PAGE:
14 posts categorized "Advent"

Advent - A Season for Delighting

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Dear SUMite friends, it’s Ian from sunny Sydney here. I love that Lynn’s previous post involved Mary as I too seek to dig a little deeper on one aspect of her story.

Let’s quickly look at the scene once again. I’d encourage you to read it in its entirety, Luke 1:26-38. And as you read it, picture yourself in the scene. Stand alongside Mary, our teenage girl. Innocent and naïve. But one who is a committed believer in God. She has read all the stories of Abraham, Moses, the other Joseph and the like. These heroes of the faith are very dear to her. She knows God uses ordinary people to do great things.

All of a sudden and out of nowhere, Gabriel arrives. Picture this mighty esteemed angel. I do wonder what he looks like. Is he a giant with wings like the magnificent artwork of yesteryear or does he come in the appearance of a man? Interestingly, the first impression we have of Mary in response to his appearance is that “she is perplexed by his words and pondered what sort of greeting this might be.” No mention of her being terrified by his sudden appearing nor of any imposing presence but his words that she is the “favored one! The Lord is with you.”

Bearer of Good News

Gabriel informs Mary that she too will join the heroes of the Old Testament and be used by God for a great purpose. Luke in sharing this story contrasts Mary’s response to Gabriel’s words with those of Zechariah of a few verses earlier. Mary’s response is simply one of wonder and seeking to understand. Zechariah sought immediate proof to believe. He didn’t, so he was struck dumb.

“How can this be, since I am a virgin?” she asks innocently. Gabriel explains the miraculous power of the Holy Spirit and that she will carry for nine months the Son of God. Further, he validated his statement by providing the testimony of her cousin, Elizabeth, also being pregnant, as Lynn shared with us on Monday.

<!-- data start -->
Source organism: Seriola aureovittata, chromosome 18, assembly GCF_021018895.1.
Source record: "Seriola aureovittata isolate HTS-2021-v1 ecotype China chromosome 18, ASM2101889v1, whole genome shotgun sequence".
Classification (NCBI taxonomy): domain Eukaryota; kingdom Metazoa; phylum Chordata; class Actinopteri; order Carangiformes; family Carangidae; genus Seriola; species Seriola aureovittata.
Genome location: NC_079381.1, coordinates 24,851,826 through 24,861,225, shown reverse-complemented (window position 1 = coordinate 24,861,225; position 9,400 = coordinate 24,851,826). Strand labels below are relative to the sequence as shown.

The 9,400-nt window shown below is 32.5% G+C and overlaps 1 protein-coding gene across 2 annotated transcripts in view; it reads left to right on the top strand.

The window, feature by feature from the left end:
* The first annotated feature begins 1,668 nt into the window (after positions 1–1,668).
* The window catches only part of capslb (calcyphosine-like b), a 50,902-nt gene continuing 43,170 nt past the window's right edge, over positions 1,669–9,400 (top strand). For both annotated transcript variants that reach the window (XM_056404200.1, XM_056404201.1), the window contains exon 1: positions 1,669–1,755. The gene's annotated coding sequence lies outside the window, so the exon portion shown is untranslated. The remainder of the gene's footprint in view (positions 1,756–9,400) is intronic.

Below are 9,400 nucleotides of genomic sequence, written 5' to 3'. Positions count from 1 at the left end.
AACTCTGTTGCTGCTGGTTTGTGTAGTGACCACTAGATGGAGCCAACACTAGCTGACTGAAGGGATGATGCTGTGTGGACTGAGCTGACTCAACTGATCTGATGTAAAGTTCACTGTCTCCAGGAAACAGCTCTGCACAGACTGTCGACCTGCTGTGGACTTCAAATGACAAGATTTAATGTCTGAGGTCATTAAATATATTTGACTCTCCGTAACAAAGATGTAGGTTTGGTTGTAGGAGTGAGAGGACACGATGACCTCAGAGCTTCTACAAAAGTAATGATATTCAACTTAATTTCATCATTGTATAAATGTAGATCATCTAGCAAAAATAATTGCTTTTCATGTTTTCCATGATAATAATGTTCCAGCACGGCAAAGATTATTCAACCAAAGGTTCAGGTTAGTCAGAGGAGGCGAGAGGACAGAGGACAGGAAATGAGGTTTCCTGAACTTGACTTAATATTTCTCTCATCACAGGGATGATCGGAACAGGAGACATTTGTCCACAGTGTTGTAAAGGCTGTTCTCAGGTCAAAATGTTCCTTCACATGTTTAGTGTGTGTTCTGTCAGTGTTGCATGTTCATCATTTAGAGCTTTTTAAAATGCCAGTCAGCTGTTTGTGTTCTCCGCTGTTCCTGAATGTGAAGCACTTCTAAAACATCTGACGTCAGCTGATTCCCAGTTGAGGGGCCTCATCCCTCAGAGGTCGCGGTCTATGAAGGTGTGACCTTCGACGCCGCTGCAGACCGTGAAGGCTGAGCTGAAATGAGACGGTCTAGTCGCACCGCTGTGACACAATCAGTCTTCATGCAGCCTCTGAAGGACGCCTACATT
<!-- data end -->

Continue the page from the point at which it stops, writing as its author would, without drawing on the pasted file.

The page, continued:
“For nothing will be impossible with God.”

This statement has been significant for me this year simply in acknowledging that all God sees is possibility. Let that sink in. We kinda put things into two buckets, don’t we? The possible bucket and the impossible one. Not God. There is only one bucket – possibility. I love that. Remember that when you get disheartened about your spouse ever coming to know Jesus.

Interestingly, one commentary I read recently mentioned how Gabriel, effectively waits for a response from Mary. Will she respond positively to God’s favor or not? In effect, this commentator indicates that Mary had a choice. Like we all do when God enters. We can choose to say yes, or reject Him.

Let’s face it, Mary as a teenage girl carrying a baby that is not her fiancé’s was set for a very difficult pregnancy. She would likely be rejected by Joseph and her family. But, as we know she responds affirmatively: “Here am I, the servant of the Lord; let it be with me according to your word.”

What courage, what obedience. She chose to abandon her own will and to follow that of the Lord. I wish I had this young girl’s faith.

The Magnificat

Lynn shared with us how Mary went off to see her cousin, Elizabeth. Oh, and how we could spend lots of time reviewing that scene. But I want to conclude this post by reflecting on a favourite verse of many of us

“Delight yourself in the Lord, and He will give you the desires of your heart.” (Psalm 37:4 AMP)

Too often we hope that in believing God He will give us our desires. But this verse clearly shows there is a condition. And a significant one. God wants us to delight in Him.

This is what Mary did as expressed in the “Song of Mary” or “The Magnificat” as it has become known in the Biblical lectionary. Read it aloud for yourself: Luke 1:46-55. It is Mary’s hymn of praise. I suspect she sang this song many times during her pregnancy and through the years she mothered her son, Jesus.